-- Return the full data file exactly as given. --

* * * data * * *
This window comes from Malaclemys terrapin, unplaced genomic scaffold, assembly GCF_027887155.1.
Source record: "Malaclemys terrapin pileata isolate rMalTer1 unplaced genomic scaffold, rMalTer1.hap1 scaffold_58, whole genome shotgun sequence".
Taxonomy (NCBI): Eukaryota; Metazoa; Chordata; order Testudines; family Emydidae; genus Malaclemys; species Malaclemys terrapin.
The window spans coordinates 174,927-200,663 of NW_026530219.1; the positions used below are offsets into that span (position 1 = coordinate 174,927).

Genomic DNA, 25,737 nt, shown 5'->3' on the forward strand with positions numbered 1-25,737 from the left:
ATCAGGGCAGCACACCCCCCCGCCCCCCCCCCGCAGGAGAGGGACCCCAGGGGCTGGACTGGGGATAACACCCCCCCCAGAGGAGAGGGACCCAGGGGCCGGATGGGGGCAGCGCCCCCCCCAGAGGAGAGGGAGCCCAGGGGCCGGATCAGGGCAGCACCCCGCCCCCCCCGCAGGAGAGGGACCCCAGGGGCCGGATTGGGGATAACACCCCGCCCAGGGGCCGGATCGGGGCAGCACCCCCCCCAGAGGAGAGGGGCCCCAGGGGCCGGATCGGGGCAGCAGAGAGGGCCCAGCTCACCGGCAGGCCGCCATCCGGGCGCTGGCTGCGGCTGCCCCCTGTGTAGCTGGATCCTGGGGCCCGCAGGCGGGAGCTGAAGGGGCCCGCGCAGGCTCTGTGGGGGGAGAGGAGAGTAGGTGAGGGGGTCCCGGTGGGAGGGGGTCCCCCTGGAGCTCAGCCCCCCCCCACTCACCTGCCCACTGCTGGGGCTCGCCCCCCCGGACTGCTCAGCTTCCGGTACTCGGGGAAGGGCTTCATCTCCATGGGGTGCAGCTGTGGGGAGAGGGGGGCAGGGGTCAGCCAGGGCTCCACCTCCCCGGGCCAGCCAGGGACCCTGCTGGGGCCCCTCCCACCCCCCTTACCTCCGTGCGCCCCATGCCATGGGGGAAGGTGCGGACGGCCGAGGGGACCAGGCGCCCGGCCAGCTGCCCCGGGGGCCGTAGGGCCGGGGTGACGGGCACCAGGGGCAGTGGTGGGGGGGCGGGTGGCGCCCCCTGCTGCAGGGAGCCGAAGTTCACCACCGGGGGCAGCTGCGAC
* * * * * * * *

This window comes from Malaclemys terrapin, unplaced genomic scaffold, assembly GCF_027887155.1.
Source record: "Malaclemys terrapin pileata isolate rMalTer1 unplaced genomic scaffold, rMalTer1.hap1 scaffold_58, whole genome shotgun sequence".
Taxonomy (NCBI): Eukaryota; Metazoa; Chordata; order Testudines; family Emydidae; genus Malaclemys; species Malaclemys terrapin.
The window spans coordinates 174,927-200,663 of NW_026530219.1; the positions used below are offsets into that span (position 1 = coordinate 174,927).

Genomic DNA, 25,737 nt, shown 5'->3' on the forward strand with positions numbered 1-25,737 from the left:
ATCAGGGCAGCACACCCCCCCGCCCCCCCCCCGCAGGAGAGGGACCCCAGGGGCTGGACTGGGGATAACACCCCCCCCAGAGGAGAGGGACCCAGGGGCCGGATGGGGGCAGCGCCCCCCCCAGAGGAGAGGGAGCCCAGGGGCCGGATCAGGGCAGCACCCCGCCCCCCCCGCAGGAGAGGGACCCCAGGGGCCGGATTGGGGATAACACCCCGCCCAGGGGCCGGATCGGGGCAGCACCCCCCCCAGAGGAGAGGGGCCCCAGGGGCCGGATCGGGGCAGCAGAGAGGGCCCAGCTCACCGGCAGGCCGCCATCCGGGCGCTGGCTGCGGCTGCCCCCTGTGTAGCTGGATCCTGGGGCCCGCAGGCGGGAGCTGAAGGGGCCCGCGCAGGCTCTGTGGGGGGAGAGGAGAGTAGGTGAGGGGGTCCCGGTGGGAGGGGGTCCCCCTGGAGCTCAGCCCCCCCCCACTCACCTGCCCACTGCTGGGGCTCGCCCCCCCGGACTGCTCAGCTTCCGGTACTCGGGGAAGGGCTTCATCTCCATGGGGTGCAGCTGTGGGGAGAGGGGGGCAGGGGTCAGCCAGGGCTCCACCTCCCCGGGCCAGCCAGGGACCCTGCTGGGGCCCCTCCCACCCCCCTTACCTCCGTGCGCCCCATGCCATGGGGGAAGGTGCGGACGGCCGAGGGGACCAGGCGCCCGGCCAGCTGCCCCGGGGGCCGTAGGGCCGGGGTGACGGGCACCAGGGGCAGTGGTGGGGGGGCGGGTGGCGCCCCCTGCTGCAGGGAGCCGAAGTTCACCACCGGGGGCAGCTGCGAC